You will want to pospone having the auto rental for as long as possible, since parking in Cambridge will cost you around $40 a night.

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6. Re: Manchester-Cambridge-Boston and a Rental Car

Harvard square is certainly fun for teens in the evening but you get there very easily via subway from Boston. I wouldn't go nuts trying to find hotel in Cambridge.

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7. Re: Manchester-Cambridge-Boston and a Rental Car

It sounds like a good plan to me. I've done the same thing in other cities - rent the car at a downtown location and then return at the airport, with little or no additional fee.

Taking the T from the airport to Cambridge is relatively painless if you don't have too much luggage. If you're staying in Harvard Square - which is what I'd recommend if you want that youthful vibe you described, though keep in mind that things are a little different with the universities out of session - you'd take the Silver Line bus from your airport terminal to South Station, then the Red Line train. It's 45-60 minutes door to door. There are ticket vending machines inside most of the airport terminals, though if necessary you can also pay cash on the bus (and endure the glares of impatient fellow passengers).

As AlanM notes, there are plenty of hotels in Cambridge that are much further afield and not convenient for using the T, so be sure to do your homework on location. And keep in mind that Cambridge, while definitely its own distinct city, is really quite close to Boston -- so if you can get a good rate at a downtown hotel like the Omni Parker House or Nine Zero, you'll still have something of a college feel (Emerson, Suffolk, etc. are all nearby), and will be near the Freedom Trail sites, yet you can zip over to Harvard Square or MIT in 20 minutes.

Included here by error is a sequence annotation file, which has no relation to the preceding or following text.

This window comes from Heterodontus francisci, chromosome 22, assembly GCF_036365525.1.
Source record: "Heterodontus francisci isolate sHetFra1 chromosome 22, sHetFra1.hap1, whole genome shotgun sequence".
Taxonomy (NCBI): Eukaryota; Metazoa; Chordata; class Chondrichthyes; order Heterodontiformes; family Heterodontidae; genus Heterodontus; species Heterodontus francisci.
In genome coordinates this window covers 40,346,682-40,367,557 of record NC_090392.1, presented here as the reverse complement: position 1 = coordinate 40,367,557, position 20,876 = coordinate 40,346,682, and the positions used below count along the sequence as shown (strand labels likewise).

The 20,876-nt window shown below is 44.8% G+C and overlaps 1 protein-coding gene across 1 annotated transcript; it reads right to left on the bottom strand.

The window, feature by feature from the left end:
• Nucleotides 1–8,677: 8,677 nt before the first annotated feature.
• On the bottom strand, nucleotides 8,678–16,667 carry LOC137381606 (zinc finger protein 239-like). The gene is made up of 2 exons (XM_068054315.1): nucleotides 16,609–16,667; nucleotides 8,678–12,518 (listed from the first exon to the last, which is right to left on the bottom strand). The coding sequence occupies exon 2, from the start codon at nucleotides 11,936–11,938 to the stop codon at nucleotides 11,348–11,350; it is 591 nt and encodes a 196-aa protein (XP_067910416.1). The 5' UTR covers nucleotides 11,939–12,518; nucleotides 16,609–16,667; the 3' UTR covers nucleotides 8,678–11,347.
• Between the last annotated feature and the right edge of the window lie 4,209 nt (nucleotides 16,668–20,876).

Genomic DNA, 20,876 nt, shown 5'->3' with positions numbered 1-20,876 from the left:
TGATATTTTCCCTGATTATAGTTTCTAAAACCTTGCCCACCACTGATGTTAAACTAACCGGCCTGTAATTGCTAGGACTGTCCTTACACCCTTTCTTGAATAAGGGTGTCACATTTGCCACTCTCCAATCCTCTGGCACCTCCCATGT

Boston
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8. Re: Manchester-Cambridge-Boston and a Rental Car

Good advice given above. How long are you planning on staying right here in the city? Are you just around for a night and then heading out?

Boston
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9. Re: Manchester-Cambridge-Boston and a Rental Car

If you don't mind paying for parking I wouldn't hesitate to drive to Harvard Square. It is not really that bad traffic/congestion-wise. But, you don't really have to stay in Cambridge. There are plenty of things for the kids to do downtown and you will be more centrally located for tourist sites, etc. and have a much bigger seletion of restaurants to choose from. After a few times around Harvard Square the kids will probably be looking for something else to do.

Laguna Niguel...
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10. Re: Manchester-Cambridge-Boston and a Rental Car

Thanks for the great advice everyone. We were planning to stay only one night, spending the afternoon and evening in Boston doing a Duck tour to get an overview, then dinner and dessert on the north end, and back to Cambridge. Our second day we were planning to drive to Plimouth Plantation, then a little ways onto Cape Cod, then back to the Boston area before heading north to Salem and Maine the next day. My teens have traveled quite a bit and are not history buffs, so "been there, done that" is probably enough for them. We have another chance at the end of our driving tour to spend more time in Boston if we see something we want to do. When we get back from the Cape, I was wondering whether we should stay in Cambridge a second night (or Boston) or maybe head toward Lexington and Concord so we avoid rush hour traffic in the morning?.